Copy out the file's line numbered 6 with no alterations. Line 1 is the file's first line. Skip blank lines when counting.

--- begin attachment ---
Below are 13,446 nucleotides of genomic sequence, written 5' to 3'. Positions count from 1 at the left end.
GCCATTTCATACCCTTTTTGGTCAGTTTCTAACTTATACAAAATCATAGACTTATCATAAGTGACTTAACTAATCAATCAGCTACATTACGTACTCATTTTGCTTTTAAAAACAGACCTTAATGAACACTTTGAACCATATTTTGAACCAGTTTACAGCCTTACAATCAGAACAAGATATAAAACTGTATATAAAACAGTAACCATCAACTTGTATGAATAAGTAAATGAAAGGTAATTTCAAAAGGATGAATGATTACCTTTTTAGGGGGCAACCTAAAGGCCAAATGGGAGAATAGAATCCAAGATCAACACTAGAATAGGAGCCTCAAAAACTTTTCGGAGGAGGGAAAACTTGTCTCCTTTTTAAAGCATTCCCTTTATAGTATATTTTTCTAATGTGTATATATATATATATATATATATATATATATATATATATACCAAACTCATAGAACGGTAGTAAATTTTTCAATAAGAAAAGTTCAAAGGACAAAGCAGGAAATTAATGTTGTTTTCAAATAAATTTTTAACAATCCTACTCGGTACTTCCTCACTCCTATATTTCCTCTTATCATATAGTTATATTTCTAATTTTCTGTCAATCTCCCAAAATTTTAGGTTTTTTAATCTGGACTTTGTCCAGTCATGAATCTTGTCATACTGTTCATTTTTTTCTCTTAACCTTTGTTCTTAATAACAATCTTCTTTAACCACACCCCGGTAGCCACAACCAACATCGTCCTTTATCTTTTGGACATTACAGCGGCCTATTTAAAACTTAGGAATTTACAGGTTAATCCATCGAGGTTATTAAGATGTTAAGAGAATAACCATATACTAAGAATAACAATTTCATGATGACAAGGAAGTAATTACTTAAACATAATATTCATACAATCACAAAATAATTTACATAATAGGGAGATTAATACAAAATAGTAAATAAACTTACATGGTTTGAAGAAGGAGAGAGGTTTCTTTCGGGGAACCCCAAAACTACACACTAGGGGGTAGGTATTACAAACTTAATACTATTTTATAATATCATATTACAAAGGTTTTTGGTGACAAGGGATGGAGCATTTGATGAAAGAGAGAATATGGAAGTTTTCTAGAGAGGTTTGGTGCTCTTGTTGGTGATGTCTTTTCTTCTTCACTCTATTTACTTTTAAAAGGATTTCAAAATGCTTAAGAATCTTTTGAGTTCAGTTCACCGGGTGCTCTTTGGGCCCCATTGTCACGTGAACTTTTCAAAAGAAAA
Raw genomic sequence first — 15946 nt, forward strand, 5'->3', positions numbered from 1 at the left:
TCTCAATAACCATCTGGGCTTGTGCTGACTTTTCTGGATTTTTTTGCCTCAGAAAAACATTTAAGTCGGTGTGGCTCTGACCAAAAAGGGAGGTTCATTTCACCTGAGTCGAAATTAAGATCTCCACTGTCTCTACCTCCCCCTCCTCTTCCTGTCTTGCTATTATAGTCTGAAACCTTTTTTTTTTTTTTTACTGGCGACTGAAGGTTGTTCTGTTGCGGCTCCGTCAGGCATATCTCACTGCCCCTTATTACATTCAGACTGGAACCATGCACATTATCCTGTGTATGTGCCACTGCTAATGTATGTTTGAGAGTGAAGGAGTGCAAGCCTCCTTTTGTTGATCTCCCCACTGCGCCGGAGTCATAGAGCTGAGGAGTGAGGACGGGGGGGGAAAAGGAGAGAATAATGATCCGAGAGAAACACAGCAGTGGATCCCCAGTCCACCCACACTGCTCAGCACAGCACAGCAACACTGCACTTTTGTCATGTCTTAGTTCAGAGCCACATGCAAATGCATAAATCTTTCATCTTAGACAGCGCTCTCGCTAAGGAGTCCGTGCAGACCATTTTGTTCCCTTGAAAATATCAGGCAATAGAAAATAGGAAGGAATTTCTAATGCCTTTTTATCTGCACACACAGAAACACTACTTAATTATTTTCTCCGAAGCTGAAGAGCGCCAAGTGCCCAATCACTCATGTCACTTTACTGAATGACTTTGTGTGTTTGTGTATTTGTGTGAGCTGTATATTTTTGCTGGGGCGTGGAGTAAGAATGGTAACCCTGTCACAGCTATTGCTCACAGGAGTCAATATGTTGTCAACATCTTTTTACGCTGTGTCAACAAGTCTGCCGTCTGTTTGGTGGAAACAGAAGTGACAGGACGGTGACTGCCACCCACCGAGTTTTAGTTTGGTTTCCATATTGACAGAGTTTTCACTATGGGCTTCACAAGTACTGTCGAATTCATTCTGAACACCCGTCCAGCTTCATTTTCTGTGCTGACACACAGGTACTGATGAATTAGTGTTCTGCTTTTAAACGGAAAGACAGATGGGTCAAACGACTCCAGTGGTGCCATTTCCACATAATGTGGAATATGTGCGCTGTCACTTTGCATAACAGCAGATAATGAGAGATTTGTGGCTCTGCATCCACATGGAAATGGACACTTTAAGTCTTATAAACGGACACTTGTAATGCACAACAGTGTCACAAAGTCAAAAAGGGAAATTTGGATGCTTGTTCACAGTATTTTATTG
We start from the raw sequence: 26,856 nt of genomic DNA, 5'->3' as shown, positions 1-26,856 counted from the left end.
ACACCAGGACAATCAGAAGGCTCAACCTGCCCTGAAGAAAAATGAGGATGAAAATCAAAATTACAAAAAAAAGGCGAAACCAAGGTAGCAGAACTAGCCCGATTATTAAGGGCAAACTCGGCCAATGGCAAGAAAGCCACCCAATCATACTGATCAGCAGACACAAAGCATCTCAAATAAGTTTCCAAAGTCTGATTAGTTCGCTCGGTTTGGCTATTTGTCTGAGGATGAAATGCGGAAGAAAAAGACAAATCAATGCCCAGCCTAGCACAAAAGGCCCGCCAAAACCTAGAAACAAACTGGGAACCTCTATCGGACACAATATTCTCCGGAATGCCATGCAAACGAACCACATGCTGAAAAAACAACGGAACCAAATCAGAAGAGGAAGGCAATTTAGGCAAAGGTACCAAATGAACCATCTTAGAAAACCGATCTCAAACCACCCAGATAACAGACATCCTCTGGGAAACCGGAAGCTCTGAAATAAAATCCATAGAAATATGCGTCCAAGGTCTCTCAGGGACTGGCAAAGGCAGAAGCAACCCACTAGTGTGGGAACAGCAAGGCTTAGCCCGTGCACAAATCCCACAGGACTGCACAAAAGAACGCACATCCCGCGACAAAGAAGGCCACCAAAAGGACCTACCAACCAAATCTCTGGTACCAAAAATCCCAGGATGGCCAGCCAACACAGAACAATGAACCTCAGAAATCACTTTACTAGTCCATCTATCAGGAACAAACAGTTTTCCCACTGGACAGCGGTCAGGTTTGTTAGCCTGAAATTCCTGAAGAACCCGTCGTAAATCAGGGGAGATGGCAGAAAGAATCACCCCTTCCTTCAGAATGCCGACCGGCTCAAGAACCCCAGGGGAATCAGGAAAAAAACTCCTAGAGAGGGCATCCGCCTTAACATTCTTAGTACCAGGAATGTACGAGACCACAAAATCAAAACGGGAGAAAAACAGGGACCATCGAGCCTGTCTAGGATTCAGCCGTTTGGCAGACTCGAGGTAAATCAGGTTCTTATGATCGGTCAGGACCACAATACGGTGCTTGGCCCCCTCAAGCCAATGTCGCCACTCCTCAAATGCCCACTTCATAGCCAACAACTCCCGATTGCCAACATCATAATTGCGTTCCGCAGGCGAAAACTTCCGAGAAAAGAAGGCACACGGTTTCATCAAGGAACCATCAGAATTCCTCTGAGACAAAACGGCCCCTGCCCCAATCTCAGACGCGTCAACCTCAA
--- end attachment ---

ACACCAGGACAATCAGAAGGCTCAACCTGCCCTGAAGAAAAATGAGGATGAAAATCAAAATTACAAAAAAAAGGCGAAACCAAGGTAGCAGAACTAGCCCGATTATTAAGGGCAAACTCGGCCAATGGCAAGAAAGCCACCCAATCATACTGATCAGCAGACACAAAGCATCTCAAATAAGTTTCCAAAGTCTGATTAGTTCGCTCGGTTTGGCTATTTGTCTGAGGATGAAATGCGGAAGAAAAAGACAAATCAATGCCCAGCCTAGCACAAAAGGCCCGCCAAAACCTAGAAACAAACTGGGAACCTCTATCGGACACAATATTCTCCGGAATGCCATGCAAACGAACCACATGCTGAAAAAACAACGGAACCAAATCAGAAGAGGAAGGCAATTTAGGCAAAGGTACCAAATGAACCATCTTAGAAAACCGATCTCAAACCACCCAGATAACAGACATCCTCTGGGAAACCGGAAGCTCTGAAATAAAATCCATAGAAATATGCGTCCAAGGTCTCTCAGGGACTGGCAAAGGCAGAAGCAACCCACTAGTGTGGGAACAGCAAGGCTTAGCCCGTGCACAAATCCCACAGGACTGCACAAAAGAACGCACATCCCGCGACAAAGAAGGCCACCAAAAGGACCTACCAACCAAATCTCTGGTACCAAAAATCCCAGGATGGCCAGCCAACACAGAACAATGAACCTCAGAAATCACTTTACTAGTCCATCTATCAGGAACAAACAGTTTTCCCACTGGACAGCGGTCAGGTTTGTTAGCCTGAAATTCCTGAAGAACCCGTCGTAAATCAGGGGAGATGGCAGAAAGAATCACCCCTTCCTTCAGAATGCCGACCGGCTCAAGAACCCCAGGGGAATCAGGAAAAAAACTCCTAGAGAGGGCATCCGCCTTAACATTCTTAGTACCAGGAATGTACGAGACCACAAAATCAAAACGGGAGAAAAACAGGGACCATCGAGCCTGTCTAGGATTCAGCCGTTTGGCAGACTCGAGGTAAATCAGGTTCTTATGATCGGTCAGGACCACAATACGGTGCTTGGCCCCCTCAAGCCAATGTCGCCACTCCTCAAATGCCCACTTCATAGCCAACAACTCCCGATTGCCAACATCATAATTGCGTTCCGCAGGCGAAAACTTCCGAGAAAAGAAGGCACACGGTTTCATCAAGGAACCATCAGAATTCCTCTGAGACAAAACGGCCCCTGCCCCAATCTCAGACGCGTCAACCTCAA